Florida is one of the most diverse states in the nation and its history of immigration provides visitors and residents alike with many attractions that reflect this story.
I have spent many decades teaching in Tampa’s historic Ybor City, which may have an image of being the place where thousands of Cubans made the community the center of the American cigar industry. In reality, Ybor City is “a paella of peoples” – many of the cigar factories were owned by Spaniards (Asturia in particular), the stores by Jews from New York, the cigar boxes and art work by Germans, and Italians (mainly Sicilian) who first came to Florida to be farmers but became business owners in Ybor City.
The Ybor City State Museum in Centennial Park, where a statue honoring Florida’s immigrants is located, is located in the old Ferlita Bakery and shows the history of the many peoples. Next door are transplanted cigar workers’ houses which do a beautiful job of reflecting the daily lives of some many of Tampa’s ancestors.
Ybor City Is Still Tampa’s Main Entertainment District
The park is surrounded by simple, but historic structures, one of them a sports museum in the childhood home of Spanish-American baseball Hall of Famer Al Ramon Lopez who managed the Cleveland Indians and Chicago White Sox to league pennants. A short walk away is Seventh Avenue with its Italian Club, Spanish Club and the Columbia Restaurant, the largest Spanish restaurant in the nation.
One of my favorite short trips from Tampa is to the Greek sponge docks of Tarpon Springs where Greek restaurants and pastry shops prevail. Tarpon Springs was an early winter retreat of the Victorian rich when Greeks from New York brought in divers from the Aegean to launch the sponge industry.
The Sponge Docks of Tarpon Springs Attracts Hungry Crowds
A visit to St. Nicholas Greek Orthodox Cathedral, the bayou with its museum, and the delightful downtown area with its antique shops should be part of a Tarpon Springs excursion.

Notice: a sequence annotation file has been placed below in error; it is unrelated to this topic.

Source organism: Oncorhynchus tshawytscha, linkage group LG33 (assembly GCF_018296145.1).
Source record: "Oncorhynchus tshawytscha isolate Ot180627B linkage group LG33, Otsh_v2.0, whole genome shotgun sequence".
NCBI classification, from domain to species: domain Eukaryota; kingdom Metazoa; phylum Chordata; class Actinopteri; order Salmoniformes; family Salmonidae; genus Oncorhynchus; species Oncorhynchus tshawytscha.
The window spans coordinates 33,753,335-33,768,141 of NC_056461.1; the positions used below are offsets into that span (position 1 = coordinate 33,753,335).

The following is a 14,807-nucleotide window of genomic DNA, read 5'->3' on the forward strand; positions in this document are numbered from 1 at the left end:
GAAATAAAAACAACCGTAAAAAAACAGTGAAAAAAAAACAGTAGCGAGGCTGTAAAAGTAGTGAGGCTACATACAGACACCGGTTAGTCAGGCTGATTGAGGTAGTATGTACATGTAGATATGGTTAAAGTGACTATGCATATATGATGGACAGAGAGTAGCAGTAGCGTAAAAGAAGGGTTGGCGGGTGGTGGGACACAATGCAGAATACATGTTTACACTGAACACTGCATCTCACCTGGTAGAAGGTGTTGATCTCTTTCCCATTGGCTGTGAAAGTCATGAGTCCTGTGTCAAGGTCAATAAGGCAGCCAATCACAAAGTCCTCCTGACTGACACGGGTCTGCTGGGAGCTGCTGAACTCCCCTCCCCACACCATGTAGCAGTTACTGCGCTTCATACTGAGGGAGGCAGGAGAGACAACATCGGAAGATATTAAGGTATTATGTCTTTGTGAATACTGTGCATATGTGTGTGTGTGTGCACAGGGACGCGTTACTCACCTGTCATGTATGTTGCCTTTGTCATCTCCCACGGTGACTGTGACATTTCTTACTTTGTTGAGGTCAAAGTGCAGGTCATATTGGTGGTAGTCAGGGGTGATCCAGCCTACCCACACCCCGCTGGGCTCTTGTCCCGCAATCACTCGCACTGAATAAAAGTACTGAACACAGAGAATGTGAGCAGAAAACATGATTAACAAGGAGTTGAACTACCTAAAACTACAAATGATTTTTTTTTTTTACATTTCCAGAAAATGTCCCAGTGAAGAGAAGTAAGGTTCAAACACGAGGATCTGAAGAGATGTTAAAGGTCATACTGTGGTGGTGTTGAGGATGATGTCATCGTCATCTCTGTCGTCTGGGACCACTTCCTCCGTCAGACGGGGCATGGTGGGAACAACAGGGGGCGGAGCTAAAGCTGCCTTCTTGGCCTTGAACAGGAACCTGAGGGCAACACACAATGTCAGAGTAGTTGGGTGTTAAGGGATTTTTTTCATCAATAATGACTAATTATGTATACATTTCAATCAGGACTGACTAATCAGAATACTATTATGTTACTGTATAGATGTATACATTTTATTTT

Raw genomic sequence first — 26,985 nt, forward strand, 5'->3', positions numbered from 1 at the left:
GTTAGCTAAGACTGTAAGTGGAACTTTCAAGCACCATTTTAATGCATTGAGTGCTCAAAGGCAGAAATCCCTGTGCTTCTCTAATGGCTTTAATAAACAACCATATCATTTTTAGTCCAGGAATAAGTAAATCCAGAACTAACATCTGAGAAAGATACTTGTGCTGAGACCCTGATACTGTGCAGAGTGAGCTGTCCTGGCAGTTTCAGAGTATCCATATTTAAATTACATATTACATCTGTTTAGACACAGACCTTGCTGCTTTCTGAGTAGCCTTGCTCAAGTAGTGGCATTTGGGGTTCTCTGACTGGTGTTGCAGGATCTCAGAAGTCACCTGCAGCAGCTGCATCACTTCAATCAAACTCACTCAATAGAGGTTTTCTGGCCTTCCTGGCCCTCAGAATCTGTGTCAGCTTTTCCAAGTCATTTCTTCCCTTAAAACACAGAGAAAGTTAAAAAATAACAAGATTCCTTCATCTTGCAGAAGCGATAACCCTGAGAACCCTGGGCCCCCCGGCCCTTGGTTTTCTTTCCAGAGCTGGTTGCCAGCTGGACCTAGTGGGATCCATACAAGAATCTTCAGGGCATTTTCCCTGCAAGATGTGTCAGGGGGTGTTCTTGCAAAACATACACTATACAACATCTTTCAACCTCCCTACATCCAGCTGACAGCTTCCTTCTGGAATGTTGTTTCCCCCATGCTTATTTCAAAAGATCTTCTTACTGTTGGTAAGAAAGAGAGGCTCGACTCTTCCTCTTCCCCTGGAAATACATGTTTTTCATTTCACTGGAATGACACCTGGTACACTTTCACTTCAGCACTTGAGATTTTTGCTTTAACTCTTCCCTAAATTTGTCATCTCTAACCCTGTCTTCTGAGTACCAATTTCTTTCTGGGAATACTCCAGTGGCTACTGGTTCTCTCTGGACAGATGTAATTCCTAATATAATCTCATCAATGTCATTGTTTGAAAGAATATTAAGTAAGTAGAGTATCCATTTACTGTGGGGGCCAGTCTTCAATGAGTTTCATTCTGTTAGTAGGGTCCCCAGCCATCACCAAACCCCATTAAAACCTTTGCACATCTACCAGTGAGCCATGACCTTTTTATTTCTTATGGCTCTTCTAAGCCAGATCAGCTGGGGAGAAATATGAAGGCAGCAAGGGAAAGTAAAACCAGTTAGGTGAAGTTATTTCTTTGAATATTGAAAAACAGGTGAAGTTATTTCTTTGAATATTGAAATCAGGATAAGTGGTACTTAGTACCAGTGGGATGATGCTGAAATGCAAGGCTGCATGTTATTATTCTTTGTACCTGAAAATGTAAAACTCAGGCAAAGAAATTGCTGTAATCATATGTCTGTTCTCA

Most Florida visitors know that Saint Augustine is a great symbol of Spanish Florida with its reconstructed and renovated St. George Historic District, the fort, and “oldest everythings.”
St. Augustine’s Minorcans Celebrate A Long Florida History
Most people don’t know that when Florida obtained the city in 1819-21, most of the Spanish population fled to Cuba or Spain. The oldest continuous population of the city and probably the oldest continuous European population in this nation are the Minorcans, who are Catholic but spoke both Spanish and Manorqui Catalan. There are still many Minorcan festivals in the area and Minorcan food items dot the menus of many restaurants.
Miami is Florida’s giant immigrant melting pot. Most South Florida visitors rightfully want to visit Little Havana along Calle Ocho for its restaurants and shops and colorful art work. I was a college student at the University of Miami when the first waves of Cubans poured into Miami, starting an immigration that made Miami the Southern gateway for people from Latin America and the Caribbean.
Miami’s Little Havana Is A Colorful Visit
There are now tours of Little Haiti and dozens of annual cultural festivals that reflect Dade County’s unique diversity.
Not Japan or Hawaii But Florida At Morikami
If you are visiting Southeast Florida you might want to visit the beautiful Morikami Museum outside Boca Raton. It is a tribute to the Japanese farmers of the Yamato Colony that once populated the region.